CPJ welcomes the newly legislated Poverty Reduction Act

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FOR IMMEDIATE RELEASE: Unceded Algonquin Territory [OTTAWA] (June 24, 2019)

On Friday, June 21, the Poverty Reduction Act, legislating the federal poverty reduction strategy (PRS), was entrenched in law.

For the past decade, Citizens for Public Justice (CPJ) and the Dignity for All campaign have called for a national anti-poverty strategy for Canada that is comprehensive, rights-based, legislated and fully funded.

“It is an important step forward for the federal poverty reduction strategy to see this legislation pass,” states Darlene O’Leary, CPJ’s socio-economic policy analyst. “Legislation of the strategy has been a key demand of our campaign from the very beginning.”

Following the launch of the PRS in August 2018, Dignity for All’s Chew on This! campaign pushed for strengthening the strategy through immediate legislation and funding in Budget 2019.

When legislation was tabled in November 2018, CPJ and Dignity for All were asked to submit our recommendations on the legislation. This resulted in our open letter to Minister Jean-Yves Duclos, jointly sponsored by CPJ, Canada Without Poverty, and Campaign 2000, and signed by over 500 organizations and individuals. Following this, CPJ was invited to present as a witness in both the Finance Committee and Senate Social Affairs Committee studies of the Poverty Reduction Act, which was included in the Budget Implementation Act.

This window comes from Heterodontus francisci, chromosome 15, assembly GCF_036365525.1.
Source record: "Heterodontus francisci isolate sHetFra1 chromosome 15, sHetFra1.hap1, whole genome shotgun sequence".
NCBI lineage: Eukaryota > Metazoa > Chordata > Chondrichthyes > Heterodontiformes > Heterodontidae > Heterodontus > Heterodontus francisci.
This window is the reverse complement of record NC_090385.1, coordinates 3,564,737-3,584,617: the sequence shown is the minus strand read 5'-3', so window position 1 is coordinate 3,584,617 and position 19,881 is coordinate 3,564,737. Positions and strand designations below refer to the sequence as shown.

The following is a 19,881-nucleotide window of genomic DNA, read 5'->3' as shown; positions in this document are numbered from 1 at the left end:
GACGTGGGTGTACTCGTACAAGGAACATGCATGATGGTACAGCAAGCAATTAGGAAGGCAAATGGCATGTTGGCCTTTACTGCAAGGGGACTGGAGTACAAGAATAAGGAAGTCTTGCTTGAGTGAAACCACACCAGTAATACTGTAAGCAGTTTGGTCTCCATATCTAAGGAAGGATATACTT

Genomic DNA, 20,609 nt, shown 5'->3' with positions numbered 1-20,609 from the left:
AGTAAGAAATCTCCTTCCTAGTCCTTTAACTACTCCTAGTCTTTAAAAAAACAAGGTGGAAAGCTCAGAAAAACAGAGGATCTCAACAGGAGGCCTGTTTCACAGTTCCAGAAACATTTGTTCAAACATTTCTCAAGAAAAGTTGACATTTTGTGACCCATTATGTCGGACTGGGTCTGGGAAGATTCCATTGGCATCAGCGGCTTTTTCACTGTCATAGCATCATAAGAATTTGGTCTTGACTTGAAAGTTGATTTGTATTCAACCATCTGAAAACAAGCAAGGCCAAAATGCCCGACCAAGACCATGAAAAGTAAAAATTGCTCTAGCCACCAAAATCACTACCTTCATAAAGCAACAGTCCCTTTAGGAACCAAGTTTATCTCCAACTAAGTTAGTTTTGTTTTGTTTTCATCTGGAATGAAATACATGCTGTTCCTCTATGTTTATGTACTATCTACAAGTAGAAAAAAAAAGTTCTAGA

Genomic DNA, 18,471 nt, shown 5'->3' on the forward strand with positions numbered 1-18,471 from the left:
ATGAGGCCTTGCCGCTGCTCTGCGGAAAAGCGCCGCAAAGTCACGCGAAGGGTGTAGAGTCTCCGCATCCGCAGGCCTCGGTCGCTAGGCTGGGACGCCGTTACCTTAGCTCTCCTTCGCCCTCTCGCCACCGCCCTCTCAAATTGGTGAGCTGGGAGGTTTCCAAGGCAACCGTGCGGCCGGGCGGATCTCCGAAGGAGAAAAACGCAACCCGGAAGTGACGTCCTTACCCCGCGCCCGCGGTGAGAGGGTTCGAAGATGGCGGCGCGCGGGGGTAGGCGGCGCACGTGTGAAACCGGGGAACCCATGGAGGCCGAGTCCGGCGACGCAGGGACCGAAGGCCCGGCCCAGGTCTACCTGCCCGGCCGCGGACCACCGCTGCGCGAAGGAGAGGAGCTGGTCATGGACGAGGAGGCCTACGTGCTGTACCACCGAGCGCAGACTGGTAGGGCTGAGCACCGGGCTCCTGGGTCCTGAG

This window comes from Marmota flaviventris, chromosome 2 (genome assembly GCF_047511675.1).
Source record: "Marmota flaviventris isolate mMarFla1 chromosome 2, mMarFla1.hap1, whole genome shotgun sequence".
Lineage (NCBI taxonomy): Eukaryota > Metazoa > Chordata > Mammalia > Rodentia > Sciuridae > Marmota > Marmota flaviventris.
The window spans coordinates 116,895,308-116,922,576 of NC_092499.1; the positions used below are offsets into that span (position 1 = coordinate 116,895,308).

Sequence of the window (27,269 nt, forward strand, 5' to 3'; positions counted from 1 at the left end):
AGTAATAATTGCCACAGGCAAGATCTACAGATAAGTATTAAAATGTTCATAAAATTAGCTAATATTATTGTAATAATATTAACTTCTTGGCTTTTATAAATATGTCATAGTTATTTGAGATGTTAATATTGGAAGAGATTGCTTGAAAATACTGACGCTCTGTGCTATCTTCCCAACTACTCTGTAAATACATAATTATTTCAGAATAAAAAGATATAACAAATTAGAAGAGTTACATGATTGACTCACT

While many of the open letter’s recommendations for amendments were directed to regulations around implementing the PRS, and can still be acted on, others did not end up included in the legislation, particularly those involving the new official poverty line and the Advisory Council. However, the recommendation to reference international conventions that commit Canada to human rights obligations was included.

“While the legislation could have been improved, we plan to continue our efforts to call for strong regulations and accountability in the implementation of Canada’s PRS, particularly ensuring that the government makes poverty eradication the goal moving forward,” states O’Leary.

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Citizens for Public Justice (CPJ) is a national organization that promotes public justice in Canada by shaping key policy debates through research and analysis, publishing and public dialogue. CPJ encourages citizens, leaders in society and governments to support policies and practices that reflect God’s call for love, justice and the flourishing of creation. To learn more, or become a member, visit cpj.ca.

For more information, contact Deb Mebude at ac.jpc@bed or 613-232-0275 x 225.

Photo by Brandon Griggs is licensed under CC0

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